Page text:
Prime Minister Theresa May is soon going to meet with PSA chief executive Carlos Tavares to draw a complete road map to take over the European arm of General Motors, which includes Britain's Vauxhall cars, her office said.
"We have received a meeting request. The meeting will take place, in principle, subject to diary availability," a Downing Street spokesman told AFP.
It emerged this week that PSA, which owns the Peugeot, Citroen and DS brands, is in talks to take over GM's European brands Opel and Vauxhall.
The plans have sparked fears of job losses in Britain, where Vauxhall employs about 35,000 people, as well as in Germany. Len McCluskey, the general secretary of Britain's biggest union, Unite, is also due to meet with Tavares next week.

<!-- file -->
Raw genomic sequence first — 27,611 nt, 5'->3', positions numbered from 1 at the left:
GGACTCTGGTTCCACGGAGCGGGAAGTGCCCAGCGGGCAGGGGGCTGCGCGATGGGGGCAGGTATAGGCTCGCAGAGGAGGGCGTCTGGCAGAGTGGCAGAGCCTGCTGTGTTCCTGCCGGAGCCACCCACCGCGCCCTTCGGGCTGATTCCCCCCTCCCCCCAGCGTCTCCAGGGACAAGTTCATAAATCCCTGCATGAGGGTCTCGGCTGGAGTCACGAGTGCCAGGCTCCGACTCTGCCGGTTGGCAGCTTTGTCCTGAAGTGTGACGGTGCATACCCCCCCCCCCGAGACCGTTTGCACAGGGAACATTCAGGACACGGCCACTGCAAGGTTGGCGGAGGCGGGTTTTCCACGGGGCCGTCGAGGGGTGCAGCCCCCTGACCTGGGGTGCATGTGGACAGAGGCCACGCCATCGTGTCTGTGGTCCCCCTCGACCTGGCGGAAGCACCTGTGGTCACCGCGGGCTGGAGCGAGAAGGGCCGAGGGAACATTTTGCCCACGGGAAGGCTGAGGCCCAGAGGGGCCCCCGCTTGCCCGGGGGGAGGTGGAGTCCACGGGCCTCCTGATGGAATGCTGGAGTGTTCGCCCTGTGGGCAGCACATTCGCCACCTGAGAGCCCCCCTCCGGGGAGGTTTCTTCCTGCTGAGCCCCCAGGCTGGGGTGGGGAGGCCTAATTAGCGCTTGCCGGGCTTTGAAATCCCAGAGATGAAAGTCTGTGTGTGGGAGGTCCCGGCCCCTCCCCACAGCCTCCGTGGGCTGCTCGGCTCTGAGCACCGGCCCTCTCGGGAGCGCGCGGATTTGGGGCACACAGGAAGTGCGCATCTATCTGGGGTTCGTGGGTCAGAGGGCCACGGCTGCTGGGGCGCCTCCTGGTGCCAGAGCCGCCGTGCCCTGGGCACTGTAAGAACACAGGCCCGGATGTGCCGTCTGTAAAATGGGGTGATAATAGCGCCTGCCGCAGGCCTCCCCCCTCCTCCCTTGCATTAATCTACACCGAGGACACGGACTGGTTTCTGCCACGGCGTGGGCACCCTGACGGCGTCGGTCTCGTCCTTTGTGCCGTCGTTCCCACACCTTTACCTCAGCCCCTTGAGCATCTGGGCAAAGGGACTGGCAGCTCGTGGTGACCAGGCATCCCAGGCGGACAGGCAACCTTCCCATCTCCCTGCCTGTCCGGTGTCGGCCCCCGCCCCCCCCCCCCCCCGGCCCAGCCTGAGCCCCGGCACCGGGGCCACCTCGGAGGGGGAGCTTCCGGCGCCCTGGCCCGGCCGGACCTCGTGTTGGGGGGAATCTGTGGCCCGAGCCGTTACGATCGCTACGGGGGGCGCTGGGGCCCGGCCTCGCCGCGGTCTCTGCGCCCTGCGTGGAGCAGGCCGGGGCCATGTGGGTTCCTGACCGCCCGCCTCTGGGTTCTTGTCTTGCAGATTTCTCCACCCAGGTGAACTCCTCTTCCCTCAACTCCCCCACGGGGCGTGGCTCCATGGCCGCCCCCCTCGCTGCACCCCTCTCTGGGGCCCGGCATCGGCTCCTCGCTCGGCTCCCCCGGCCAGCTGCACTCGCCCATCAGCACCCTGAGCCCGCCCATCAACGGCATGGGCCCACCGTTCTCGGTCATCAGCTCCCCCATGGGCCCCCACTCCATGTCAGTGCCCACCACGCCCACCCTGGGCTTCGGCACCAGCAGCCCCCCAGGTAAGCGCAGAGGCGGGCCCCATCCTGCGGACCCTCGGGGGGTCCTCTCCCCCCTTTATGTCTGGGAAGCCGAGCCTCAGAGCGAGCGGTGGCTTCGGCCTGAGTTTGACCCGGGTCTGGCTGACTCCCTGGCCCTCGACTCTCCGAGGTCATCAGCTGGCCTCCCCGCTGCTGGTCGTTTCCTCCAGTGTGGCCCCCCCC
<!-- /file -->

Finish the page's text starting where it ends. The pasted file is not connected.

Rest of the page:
"I will be using this meeting to press the case for the UK's world class facilities and workforce," he said.
British economy minister Greg Clark met Thursday with GM president Dan Ammann in London, and said he was "reassured" by the US firm's plans for its European interests. He noted that GM had recently made "significant investments" at its Ellesmere Port and Luton plants.
Clark later travelled to Paris for separate meetings with French Industry minister Christophe Sirugue and board members of PSA Group.
The Financial Times reported today that, during those talks, Clark offered PSA similar assurances to those given to Nissan last year in a bid to save Vauxhall jobs.
Britain's automobile sector is expected to suffer from Brexit, which would entail leaving the EU's single market. Japanese carmaker Nissan said in October that it would continue to invest in its Sunderland plant after securing unspecified guarantees about Brexit from the British government.